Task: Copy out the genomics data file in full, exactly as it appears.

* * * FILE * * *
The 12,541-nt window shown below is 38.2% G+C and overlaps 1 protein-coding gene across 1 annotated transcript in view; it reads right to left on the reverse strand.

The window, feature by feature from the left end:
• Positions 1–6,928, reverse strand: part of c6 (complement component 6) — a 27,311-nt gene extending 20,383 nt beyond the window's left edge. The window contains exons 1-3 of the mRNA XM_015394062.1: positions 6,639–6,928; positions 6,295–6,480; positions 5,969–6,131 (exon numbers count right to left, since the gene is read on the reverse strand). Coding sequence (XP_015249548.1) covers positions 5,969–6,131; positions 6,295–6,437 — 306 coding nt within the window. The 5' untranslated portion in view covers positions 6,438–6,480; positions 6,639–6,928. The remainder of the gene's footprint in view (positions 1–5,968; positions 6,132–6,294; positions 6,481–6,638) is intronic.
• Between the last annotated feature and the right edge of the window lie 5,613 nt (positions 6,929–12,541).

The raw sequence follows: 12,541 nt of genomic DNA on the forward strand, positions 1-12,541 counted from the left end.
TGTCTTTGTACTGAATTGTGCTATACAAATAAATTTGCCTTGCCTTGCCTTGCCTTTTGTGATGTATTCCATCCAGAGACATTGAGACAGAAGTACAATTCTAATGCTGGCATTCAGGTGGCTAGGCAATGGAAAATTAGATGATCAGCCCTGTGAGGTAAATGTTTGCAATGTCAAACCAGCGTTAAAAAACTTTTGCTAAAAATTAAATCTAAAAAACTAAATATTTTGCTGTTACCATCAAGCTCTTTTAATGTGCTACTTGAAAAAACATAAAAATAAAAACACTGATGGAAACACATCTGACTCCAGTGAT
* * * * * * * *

The 12,541-nt window shown below is 38.2% G+C and overlaps 1 protein-coding gene across 1 annotated transcript in view; it reads right to left on the reverse strand.

The window, feature by feature from the left end:
• Positions 1–6,928, reverse strand: part of c6 (complement component 6) — a 27,311-nt gene extending 20,383 nt beyond the window's left edge. The window contains exons 1-3 of the mRNA XM_015394062.1: positions 6,639–6,928; positions 6,295–6,480; positions 5,969–6,131 (exon numbers count right to left, since the gene is read on the reverse strand). Coding sequence (XP_015249548.1) covers positions 5,969–6,131; positions 6,295–6,437 — 306 coding nt within the window. The 5' untranslated portion in view covers positions 6,438–6,480; positions 6,639–6,928. The remainder of the gene's footprint in view (positions 1–5,968; positions 6,132–6,294; positions 6,481–6,638) is intronic.
• Between the last annotated feature and the right edge of the window lie 5,613 nt (positions 6,929–12,541).

The raw sequence follows: 12,541 nt of genomic DNA on the forward strand, positions 1-12,541 counted from the left end.
TGTCTTTGTACTGAATTGTGCTATACAAATAAATTTGCCTTGCCTTGCCTTGCCTTTTGTGATGTATTCCATCCAGAGACATTGAGACAGAAGTACAATTCTAATGCTGGCATTCAGGTGGCTAGGCAATGGAAAATTAGATGATCAGCCCTGTGAGGTAAATGTTTGCAATGTCAAACCAGCGTTAAAAAACTTTTGCTAAAAATTAAATCTAAAAAACTAAATATTTTGCTGTTACCATCAAGCTCTTTTAATGTGCTACTTGAAAAAACATAAAAATAAAAACACTGATGGAAACACATCTGACTCCAGTGAT